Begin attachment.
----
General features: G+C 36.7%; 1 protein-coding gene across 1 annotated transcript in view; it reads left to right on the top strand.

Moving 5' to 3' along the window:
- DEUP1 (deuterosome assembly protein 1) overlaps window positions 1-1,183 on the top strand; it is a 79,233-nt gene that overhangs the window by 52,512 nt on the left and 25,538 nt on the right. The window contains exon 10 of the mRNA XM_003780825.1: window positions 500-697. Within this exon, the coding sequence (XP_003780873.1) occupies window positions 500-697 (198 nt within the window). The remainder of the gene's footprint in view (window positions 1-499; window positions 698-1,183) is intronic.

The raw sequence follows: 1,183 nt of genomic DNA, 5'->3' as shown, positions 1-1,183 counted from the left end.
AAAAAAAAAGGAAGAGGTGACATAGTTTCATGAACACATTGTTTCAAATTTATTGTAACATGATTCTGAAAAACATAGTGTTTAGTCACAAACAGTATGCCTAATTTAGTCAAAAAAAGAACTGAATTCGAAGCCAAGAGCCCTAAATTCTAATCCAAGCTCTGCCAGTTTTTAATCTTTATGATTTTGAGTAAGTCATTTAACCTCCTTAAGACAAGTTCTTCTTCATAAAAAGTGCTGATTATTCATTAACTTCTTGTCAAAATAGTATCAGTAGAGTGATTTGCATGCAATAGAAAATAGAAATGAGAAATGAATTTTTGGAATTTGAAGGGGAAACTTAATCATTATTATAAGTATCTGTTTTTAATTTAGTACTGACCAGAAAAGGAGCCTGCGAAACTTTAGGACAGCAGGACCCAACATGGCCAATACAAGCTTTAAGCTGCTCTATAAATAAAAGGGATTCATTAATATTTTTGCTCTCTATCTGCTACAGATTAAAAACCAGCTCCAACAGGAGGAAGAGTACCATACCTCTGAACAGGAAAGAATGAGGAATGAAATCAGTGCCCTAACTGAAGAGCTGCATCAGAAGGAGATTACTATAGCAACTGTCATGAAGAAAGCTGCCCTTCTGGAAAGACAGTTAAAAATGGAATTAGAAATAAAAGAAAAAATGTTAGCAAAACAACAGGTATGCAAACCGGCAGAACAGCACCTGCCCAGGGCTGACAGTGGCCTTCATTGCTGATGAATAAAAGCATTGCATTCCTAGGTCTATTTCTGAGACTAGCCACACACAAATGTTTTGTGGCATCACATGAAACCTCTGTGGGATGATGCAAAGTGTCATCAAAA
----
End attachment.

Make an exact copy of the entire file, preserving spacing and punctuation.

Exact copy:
General features: G+C 36.7%; 1 protein-coding gene across 1 annotated transcript in view; it reads left to right on the top strand.

Moving 5' to 3' along the window:
- DEUP1 (deuterosome assembly protein 1) overlaps window positions 1-1,183 on the top strand; it is a 79,233-nt gene that overhangs the window by 52,512 nt on the left and 25,538 nt on the right. The window contains exon 10 of the mRNA XM_003780825.1: window positions 500-697. Within this exon, the coding sequence (XP_003780873.1) occupies window positions 500-697 (198 nt within the window). The remainder of the gene's footprint in view (window positions 1-499; window positions 698-1,183) is intronic.

The raw sequence follows: 1,183 nt of genomic DNA, 5'->3' as shown, positions 1-1,183 counted from the left end.
AAAAAAAAAGGAAGAGGTGACATAGTTTCATGAACACATTGTTTCAAATTTATTGTAACATGATTCTGAAAAACATAGTGTTTAGTCACAAACAGTATGCCTAATTTAGTCAAAAAAAGAACTGAATTCGAAGCCAAGAGCCCTAAATTCTAATCCAAGCTCTGCCAGTTTTTAATCTTTATGATTTTGAGTAAGTCATTTAACCTCCTTAAGACAAGTTCTTCTTCATAAAAAGTGCTGATTATTCATTAACTTCTTGTCAAAATAGTATCAGTAGAGTGATTTGCATGCAATAGAAAATAGAAATGAGAAATGAATTTTTGGAATTTGAAGGGGAAACTTAATCATTATTATAAGTATCTGTTTTTAATTTAGTACTGACCAGAAAAGGAGCCTGCGAAACTTTAGGACAGCAGGACCCAACATGGCCAATACAAGCTTTAAGCTGCTCTATAAATAAAAGGGATTCATTAATATTTTTGCTCTCTATCTGCTACAGATTAAAAACCAGCTCCAACAGGAGGAAGAGTACCATACCTCTGAACAGGAAAGAATGAGGAATGAAATCAGTGCCCTAACTGAAGAGCTGCATCAGAAGGAGATTACTATAGCAACTGTCATGAAGAAAGCTGCCCTTCTGGAAAGACAGTTAAAAATGGAATTAGAAATAAAAGAAAAAATGTTAGCAAAACAACAGGTATGCAAACCGGCAGAACAGCACCTGCCCAGGGCTGACAGTGGCCTTCATTGCTGATGAATAAAAGCATTGCATTCCTAGGTCTATTTCTGAGACTAGCCACACACAAATGTTTTGTGGCATCACATGAAACCTCTGTGGGATGATGCAAAGTGTCATCAAAA